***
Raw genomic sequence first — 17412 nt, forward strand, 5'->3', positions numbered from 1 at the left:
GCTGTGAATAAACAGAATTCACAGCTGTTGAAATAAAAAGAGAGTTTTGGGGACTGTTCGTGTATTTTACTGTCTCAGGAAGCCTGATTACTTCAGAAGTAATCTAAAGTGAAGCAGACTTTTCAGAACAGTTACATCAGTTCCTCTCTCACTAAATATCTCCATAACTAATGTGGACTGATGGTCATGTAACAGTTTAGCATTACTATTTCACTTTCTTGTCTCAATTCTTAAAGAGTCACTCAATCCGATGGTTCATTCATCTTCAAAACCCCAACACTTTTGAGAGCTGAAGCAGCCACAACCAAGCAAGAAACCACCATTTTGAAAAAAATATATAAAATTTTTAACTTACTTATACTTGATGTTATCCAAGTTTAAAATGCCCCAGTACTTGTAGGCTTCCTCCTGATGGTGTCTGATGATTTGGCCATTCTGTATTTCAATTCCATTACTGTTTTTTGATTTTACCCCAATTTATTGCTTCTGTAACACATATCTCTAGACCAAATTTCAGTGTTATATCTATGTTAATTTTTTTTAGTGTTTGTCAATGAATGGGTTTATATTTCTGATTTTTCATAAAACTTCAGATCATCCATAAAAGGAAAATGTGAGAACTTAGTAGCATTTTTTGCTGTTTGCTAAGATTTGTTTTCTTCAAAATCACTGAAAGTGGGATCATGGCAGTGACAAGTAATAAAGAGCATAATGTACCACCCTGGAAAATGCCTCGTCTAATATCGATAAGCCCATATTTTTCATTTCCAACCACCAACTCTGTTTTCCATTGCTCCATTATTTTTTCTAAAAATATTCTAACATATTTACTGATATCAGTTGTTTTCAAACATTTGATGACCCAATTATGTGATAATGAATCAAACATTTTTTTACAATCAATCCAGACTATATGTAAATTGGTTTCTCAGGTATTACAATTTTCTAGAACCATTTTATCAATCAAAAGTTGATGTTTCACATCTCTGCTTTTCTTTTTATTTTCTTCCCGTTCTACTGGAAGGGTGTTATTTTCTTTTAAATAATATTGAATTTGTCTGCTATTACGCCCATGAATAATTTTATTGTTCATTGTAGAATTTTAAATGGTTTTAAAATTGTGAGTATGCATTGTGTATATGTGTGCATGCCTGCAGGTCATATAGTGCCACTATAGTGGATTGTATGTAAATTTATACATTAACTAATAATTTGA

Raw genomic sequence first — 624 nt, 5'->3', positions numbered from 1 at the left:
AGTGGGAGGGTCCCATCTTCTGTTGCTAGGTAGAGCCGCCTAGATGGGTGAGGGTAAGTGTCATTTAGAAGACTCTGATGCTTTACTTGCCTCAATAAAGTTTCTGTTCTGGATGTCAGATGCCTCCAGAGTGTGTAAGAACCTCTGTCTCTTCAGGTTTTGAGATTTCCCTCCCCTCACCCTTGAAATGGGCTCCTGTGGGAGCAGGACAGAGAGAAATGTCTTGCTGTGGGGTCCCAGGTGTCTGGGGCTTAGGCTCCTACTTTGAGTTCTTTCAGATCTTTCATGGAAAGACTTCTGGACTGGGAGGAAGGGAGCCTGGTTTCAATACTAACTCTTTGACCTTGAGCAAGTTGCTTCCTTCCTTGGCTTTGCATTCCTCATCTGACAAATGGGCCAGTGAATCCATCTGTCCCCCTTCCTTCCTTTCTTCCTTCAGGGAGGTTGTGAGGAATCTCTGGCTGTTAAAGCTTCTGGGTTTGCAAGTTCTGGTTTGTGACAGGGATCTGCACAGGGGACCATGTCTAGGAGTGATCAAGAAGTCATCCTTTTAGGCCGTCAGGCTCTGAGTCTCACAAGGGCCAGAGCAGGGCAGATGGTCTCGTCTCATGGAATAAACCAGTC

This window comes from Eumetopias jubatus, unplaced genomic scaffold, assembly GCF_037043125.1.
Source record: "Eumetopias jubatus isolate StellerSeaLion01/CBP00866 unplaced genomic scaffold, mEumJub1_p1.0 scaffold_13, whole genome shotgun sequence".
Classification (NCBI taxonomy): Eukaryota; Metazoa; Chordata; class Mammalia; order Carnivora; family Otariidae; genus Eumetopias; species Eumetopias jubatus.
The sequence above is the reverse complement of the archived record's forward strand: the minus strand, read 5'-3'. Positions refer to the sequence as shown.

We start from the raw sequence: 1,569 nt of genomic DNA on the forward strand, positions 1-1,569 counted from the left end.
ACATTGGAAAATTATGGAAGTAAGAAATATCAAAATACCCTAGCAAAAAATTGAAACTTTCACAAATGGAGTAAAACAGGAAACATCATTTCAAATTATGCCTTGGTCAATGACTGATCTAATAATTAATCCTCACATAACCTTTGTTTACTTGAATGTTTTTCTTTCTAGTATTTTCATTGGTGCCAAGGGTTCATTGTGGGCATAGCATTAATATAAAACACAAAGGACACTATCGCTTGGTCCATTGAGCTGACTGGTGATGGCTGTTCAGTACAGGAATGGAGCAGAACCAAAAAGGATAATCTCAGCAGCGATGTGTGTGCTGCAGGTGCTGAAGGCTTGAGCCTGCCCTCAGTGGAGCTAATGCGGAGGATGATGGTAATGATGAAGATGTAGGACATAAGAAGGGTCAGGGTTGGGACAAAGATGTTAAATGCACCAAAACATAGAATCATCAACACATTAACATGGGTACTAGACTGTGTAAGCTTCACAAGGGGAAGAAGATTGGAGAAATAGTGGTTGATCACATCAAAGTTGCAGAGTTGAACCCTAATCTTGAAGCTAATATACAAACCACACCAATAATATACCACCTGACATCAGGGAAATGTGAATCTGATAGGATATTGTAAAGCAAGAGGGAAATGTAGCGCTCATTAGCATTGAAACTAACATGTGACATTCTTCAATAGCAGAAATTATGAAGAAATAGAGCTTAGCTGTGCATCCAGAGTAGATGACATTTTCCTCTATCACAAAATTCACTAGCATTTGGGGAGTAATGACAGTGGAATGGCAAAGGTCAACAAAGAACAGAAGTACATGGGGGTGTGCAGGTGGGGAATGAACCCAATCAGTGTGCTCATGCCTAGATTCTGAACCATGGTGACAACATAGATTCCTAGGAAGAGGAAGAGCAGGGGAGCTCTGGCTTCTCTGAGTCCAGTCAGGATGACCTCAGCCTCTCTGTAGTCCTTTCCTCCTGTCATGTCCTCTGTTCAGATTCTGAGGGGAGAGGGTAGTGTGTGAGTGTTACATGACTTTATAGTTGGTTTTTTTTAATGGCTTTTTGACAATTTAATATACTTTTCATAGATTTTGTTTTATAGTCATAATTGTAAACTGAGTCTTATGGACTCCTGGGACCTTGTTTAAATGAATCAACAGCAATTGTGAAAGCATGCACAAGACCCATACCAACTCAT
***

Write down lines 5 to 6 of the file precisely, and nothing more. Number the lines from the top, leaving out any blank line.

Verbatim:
This window comes from Eumetopias jubatus, unplaced genomic scaffold, assembly GCF_037043125.1.
Source record: "Eumetopias jubatus isolate StellerSeaLion01/CBP00866 unplaced genomic scaffold, mEumJub1_p1.0 scaffold_13, whole genome shotgun sequence".